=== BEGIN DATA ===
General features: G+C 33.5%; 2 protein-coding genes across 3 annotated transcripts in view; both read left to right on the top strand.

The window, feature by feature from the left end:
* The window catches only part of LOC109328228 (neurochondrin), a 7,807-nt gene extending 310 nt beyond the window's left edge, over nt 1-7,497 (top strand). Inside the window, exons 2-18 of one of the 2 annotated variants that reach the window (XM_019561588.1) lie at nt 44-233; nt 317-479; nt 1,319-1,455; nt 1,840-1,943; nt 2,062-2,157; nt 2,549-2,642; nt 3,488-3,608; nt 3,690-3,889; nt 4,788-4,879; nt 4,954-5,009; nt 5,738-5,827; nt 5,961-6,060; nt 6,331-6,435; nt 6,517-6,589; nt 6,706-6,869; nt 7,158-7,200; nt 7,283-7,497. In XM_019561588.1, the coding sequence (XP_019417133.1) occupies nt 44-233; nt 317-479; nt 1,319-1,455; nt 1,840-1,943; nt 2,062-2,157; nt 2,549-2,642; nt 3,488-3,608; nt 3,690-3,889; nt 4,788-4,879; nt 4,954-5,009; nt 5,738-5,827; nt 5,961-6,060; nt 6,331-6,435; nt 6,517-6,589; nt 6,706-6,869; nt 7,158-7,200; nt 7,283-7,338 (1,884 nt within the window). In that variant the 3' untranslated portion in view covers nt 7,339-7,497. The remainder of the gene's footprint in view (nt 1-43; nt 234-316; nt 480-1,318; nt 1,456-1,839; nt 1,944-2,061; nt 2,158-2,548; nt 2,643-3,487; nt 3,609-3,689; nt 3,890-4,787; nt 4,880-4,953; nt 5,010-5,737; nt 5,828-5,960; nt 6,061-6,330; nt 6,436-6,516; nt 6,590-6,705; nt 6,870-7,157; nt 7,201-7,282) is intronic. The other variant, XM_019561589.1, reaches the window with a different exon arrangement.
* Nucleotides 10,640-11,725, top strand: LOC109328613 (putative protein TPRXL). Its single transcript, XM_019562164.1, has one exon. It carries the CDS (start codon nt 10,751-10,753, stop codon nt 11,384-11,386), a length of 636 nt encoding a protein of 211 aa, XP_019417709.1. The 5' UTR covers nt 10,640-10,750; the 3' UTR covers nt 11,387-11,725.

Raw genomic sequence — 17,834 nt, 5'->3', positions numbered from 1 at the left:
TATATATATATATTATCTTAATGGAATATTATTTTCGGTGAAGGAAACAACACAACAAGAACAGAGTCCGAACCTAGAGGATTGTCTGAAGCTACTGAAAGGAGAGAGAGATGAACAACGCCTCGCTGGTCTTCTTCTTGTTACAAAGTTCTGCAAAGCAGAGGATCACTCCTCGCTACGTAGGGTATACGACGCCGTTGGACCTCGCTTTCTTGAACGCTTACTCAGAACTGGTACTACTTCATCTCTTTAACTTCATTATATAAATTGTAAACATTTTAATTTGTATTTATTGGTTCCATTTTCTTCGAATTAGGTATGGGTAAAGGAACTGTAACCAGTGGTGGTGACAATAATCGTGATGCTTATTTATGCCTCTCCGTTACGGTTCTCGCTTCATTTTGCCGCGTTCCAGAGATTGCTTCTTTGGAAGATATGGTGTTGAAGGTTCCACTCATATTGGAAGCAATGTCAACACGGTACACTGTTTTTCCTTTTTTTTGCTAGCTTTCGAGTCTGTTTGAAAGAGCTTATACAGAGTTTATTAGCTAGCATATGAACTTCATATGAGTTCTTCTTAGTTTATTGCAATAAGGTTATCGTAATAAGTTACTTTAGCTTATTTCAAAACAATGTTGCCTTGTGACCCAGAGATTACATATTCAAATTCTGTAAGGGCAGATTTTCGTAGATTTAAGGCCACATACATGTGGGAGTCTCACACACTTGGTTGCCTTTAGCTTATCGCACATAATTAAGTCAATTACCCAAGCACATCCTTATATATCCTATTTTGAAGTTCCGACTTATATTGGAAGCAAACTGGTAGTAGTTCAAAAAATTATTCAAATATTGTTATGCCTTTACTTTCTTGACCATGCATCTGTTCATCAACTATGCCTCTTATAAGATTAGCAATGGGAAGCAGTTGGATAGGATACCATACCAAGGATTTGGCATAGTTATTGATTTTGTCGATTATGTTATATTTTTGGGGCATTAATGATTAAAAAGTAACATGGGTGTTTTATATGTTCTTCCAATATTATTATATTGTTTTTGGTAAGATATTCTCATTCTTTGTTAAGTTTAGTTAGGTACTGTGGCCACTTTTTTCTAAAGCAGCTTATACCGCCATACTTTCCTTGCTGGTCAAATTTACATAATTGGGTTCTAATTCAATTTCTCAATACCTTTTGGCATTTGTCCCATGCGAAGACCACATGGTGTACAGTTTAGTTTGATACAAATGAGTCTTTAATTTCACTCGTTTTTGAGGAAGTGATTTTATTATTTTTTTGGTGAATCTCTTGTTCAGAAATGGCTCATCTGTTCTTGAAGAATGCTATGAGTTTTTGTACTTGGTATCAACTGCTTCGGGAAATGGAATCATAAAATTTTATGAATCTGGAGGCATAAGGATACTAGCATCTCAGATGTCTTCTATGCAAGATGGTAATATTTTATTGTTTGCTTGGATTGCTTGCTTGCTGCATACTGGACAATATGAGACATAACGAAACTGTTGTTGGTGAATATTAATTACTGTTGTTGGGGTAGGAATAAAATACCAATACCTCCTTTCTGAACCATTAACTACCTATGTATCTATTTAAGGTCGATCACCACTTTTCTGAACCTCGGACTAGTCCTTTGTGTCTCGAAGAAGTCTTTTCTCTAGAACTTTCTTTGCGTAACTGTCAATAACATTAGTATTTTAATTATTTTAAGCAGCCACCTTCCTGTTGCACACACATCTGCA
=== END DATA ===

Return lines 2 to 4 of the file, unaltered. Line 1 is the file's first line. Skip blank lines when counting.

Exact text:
The window, feature by feature from the left end:
* The window catches only part of LOC109328228 (neurochondrin), a 7,807-nt gene extending 310 nt beyond the window's left edge, over nt 1-7,497 (top strand). Inside the window, exons 2-18 of one of the 2 annotated variants that reach the window (XM_019561588.1) lie at nt 44-233; nt 317-479; nt 1,319-1,455; nt 1,840-1,943; nt 2,062-2,157; nt 2,549-2,642; nt 3,488-3,608; nt 3,690-3,889; nt 4,788-4,879; nt 4,954-5,009; nt 5,738-5,827; nt 5,961-6,060; nt 6,331-6,435; nt 6,517-6,589; nt 6,706-6,869; nt 7,158-7,200; nt 7,283-7,497. In XM_019561588.1, the coding sequence (XP_019417133.1) occupies nt 44-233; nt 317-479; nt 1,319-1,455; nt 1,840-1,943; nt 2,062-2,157; nt 2,549-2,642; nt 3,488-3,608; nt 3,690-3,889; nt 4,788-4,879; nt 4,954-5,009; nt 5,738-5,827; nt 5,961-6,060; nt 6,331-6,435; nt 6,517-6,589; nt 6,706-6,869; nt 7,158-7,200; nt 7,283-7,338 (1,884 nt within the window). In that variant the 3' untranslated portion in view covers nt 7,339-7,497. The remainder of the gene's footprint in view (nt 1-43; nt 234-316; nt 480-1,318; nt 1,456-1,839; nt 1,944-2,061; nt 2,158-2,548; nt 2,643-3,487; nt 3,609-3,689; nt 3,890-4,787; nt 4,880-4,953; nt 5,010-5,737; nt 5,828-5,960; nt 6,061-6,330; nt 6,436-6,516; nt 6,590-6,705; nt 6,870-7,157; nt 7,201-7,282) is intronic. The other variant, XM_019561589.1, reaches the window with a different exon arrangement.
* Nucleotides 10,640-11,725, top strand: LOC109328613 (putative protein TPRXL). Its single transcript, XM_019562164.1, has one exon. It carries the CDS (start codon nt 10,751-10,753, stop codon nt 11,384-11,386), a length of 636 nt encoding a protein of 211 aa, XP_019417709.1. The 5' UTR covers nt 10,640-10,750; the 3' UTR covers nt 11,387-11,725.